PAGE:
Both Europe and the United States are designing broader sets of economic sanctions against Russia over its assaults on Ukraine says the Atlantic Council’s Fran Burwell. Like the Obama administration, the European Union is considering a further phase of sanctions that will likely include restrictions on Russian banks doing business in Europe, and on European companies’ sale of services to Russia’s oil and gas industries, said Burwell, who directs the Council’s Transatlantic Relations Program.
Within the EU, eastern countries closer to the threats posed by the Russia-Ukraine conflict have been pushing for tougher action, and the center of gravity in Europe’s debate seems to be moving toward their position, Burwell said. But that has evolved slowly in an institution composed of 28 member nations, many of which have had difficulty shaking off the economic malaise of the 2008 financial collapse and are thus hesitant to impose sanctions on a Russia that is a significant part of Europe’s economy, through its trade and investment..
Asked in a video interview what step the US government could take to strengthen Europe’s response to Russia’s aggression, Burwell was categorical: “I think there’s no question,” she said. “It would be to permit the export of our energy products to Europe,” meaning notably liquid natural gas (LNG), she said. US law permits such exports only to countries with which the United States has a free trade agreement, she noted, and legislation is before Congress to drop that restriction.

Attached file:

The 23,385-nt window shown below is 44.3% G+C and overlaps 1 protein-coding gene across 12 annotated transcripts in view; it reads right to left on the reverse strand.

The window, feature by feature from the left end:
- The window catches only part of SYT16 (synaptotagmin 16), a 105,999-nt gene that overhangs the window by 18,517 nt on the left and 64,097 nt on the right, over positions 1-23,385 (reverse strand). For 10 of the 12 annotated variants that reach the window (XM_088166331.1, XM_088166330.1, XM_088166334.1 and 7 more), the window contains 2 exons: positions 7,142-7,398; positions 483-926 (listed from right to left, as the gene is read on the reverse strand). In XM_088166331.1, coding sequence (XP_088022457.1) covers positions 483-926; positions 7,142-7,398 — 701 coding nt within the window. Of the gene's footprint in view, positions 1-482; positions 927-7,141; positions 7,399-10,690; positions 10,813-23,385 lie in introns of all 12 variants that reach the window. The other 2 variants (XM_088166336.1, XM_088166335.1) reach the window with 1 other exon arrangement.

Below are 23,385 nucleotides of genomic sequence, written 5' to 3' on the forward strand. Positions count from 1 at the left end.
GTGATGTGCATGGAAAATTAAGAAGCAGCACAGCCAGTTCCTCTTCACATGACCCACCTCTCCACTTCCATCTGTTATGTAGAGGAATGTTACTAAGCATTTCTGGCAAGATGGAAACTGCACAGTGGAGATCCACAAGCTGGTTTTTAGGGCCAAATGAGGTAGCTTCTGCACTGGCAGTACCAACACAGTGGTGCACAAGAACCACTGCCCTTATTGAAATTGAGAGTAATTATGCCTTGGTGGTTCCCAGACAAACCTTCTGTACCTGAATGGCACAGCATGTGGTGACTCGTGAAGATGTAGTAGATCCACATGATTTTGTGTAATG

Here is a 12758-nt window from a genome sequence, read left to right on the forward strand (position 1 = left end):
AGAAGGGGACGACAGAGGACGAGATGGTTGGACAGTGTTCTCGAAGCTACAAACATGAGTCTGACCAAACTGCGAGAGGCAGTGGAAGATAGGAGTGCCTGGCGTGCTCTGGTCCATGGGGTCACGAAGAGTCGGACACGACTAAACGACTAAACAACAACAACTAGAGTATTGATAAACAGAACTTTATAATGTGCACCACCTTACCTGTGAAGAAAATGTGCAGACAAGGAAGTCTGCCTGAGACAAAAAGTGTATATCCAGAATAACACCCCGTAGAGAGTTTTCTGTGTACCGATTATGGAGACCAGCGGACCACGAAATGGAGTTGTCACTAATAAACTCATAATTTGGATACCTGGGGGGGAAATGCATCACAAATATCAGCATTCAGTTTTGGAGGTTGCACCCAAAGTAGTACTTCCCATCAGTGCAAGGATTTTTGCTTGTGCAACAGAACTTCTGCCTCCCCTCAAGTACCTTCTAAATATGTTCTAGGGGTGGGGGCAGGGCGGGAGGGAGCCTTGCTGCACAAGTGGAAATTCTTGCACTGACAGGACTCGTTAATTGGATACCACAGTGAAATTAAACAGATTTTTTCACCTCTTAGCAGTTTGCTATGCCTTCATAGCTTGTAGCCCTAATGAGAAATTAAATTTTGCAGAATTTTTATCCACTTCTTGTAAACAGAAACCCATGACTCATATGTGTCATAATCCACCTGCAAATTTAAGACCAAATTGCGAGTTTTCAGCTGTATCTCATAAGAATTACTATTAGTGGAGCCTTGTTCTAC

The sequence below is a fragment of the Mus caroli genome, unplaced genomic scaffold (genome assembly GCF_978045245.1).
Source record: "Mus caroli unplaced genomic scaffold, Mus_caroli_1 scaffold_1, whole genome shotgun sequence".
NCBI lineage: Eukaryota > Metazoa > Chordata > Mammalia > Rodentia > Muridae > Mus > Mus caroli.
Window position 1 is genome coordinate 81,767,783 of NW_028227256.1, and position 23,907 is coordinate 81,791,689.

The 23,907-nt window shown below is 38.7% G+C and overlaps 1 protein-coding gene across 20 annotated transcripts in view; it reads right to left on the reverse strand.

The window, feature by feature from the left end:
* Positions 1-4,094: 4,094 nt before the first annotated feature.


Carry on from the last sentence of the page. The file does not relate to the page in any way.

While a startup of significant US LNG sales to Europe will take years, the United States and European Union should dramatize that choice now to prepare energy markets for the change, Burwell said. Europe should declare its commitment to reducing its purchases of Russian energy “by, say, 20 percent over the next two years,” and the US should even send a symbolic first tanker-load of LNG to Europe. With these steps, “you get the full impact on the market” to maximize the pressures on Russia to step back from its attacks on Ukraine, she said.